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"There've been enough laws broken in Dallas today"


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Vincent Bugliosi - (Reclaiming History, W.W. Norton, 2007, p. 196)

"Robert Donovan, Washington bureau chief for the Los Angeles Times, finally gets back to his Dallas hotel after an incredibly hectic day that went by without his eating since breakfast the previous morning in Fort Worth. He and some of his colleagues, equally famished and exhausted, were able to send out for food. They give the old black waiter, dressed in a young bellboy's outfit, some extra money to also get them 'a jug' of liquor, telling him they had worked for hours, were frazzled, and needed it."

"But you could't by liquor over the counter in Dallas, it being a 'closed' city, and the waiter wasn't about to find some other way, illicit, to get the hooch. 'No,' he says evenly, 'you couldn't do that beause it would be breaking the law.'"

"He then adds in a voice that Donovan knows he will remember to his dying day, 'There've been enough laws broken in Dallas today.'"

There have been enough laws broken in Dallas and DC that day.

Let me count the ways:

1) Assault and homicide on a federal officer - the President of the United States

2) Assault on John Connally

3) Assault on James Tague

4) Criminal neglegance on behalf of Dallas Secret Service Detail

5) Assault and homicide of Dallas officer J.D. Tippit.

6) Assault on DPD officers and resisting arrest by L.H. Oswald.

7) Theft and interstate transport of body before forensic autopsy by SS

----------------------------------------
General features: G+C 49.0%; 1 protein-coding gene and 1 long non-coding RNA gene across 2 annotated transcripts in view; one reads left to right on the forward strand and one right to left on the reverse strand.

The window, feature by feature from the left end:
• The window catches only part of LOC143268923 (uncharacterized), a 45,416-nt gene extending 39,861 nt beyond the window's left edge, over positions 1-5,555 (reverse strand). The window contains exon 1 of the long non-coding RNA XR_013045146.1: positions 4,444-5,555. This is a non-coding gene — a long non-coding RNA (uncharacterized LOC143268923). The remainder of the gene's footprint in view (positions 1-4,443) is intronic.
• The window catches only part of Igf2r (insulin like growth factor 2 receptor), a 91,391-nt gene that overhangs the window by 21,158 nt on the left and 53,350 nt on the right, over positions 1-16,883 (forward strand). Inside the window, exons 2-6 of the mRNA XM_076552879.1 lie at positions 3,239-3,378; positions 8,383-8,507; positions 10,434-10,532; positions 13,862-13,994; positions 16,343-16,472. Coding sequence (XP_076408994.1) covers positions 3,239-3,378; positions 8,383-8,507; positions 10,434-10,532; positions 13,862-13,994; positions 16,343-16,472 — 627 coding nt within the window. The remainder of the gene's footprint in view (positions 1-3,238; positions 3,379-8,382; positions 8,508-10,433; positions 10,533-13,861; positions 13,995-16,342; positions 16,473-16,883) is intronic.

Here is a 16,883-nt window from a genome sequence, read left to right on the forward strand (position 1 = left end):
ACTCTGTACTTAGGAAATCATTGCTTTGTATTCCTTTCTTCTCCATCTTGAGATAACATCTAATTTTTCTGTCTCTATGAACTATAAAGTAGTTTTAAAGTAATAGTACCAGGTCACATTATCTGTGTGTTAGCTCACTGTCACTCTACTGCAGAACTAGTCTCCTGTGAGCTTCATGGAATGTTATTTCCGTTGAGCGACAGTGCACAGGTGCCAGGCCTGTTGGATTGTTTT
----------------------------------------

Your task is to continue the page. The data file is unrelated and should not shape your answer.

8) Obstruction of Justice in course of investigation of Dealey Plaza crimes

9) Destruction of Evience in the course of investigation of DP crimes.

10) Perjury in sworn depositions

11) Perjury in sworn oath to uphold the Constitution by LBJ

12) Theft of JFK's missle from AF1

13) Obstruciton of Justice in course of investigation of Oak Cliff crimes.

14) Destruction of Evidence in course of investigation of Oak Cliff crimes.

15) Obstruction of Justice and Destruciton of evidence in course of medical examination of injured at Parkland Hospital and during aborted autopsy at Bathesda.

16) Destruction of Evidence at WHCA, DOD and SS.

17) Obstruction of Justice in failure to comply with JFK Act of 1993 by CIA, SS, DOD, et al.

18) Conspiracy to kill the President

19) Treason against the U.S. Constitution of United States.

20) Other?

Edited by William Kelly
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Vincent Bugliosi - (Reclaiming History, W.W. Norton, 2007, p. 196)

"Robert Donovan, Washington bureau chief for the Los Angeles Times, finally gets back to his Dallas hotel after an incredibly hectic day that went by without his eating since breakfast the previous morning in Fort Worth. He and some of his colleagues, equally famished and exhausted, were able to send out for food. They give the old black waiter, dressed in a young bellboy's outfit, some extra money to also get them 'a jug' of liquor, telling him they had worked for hours, were frazzled, and needed it."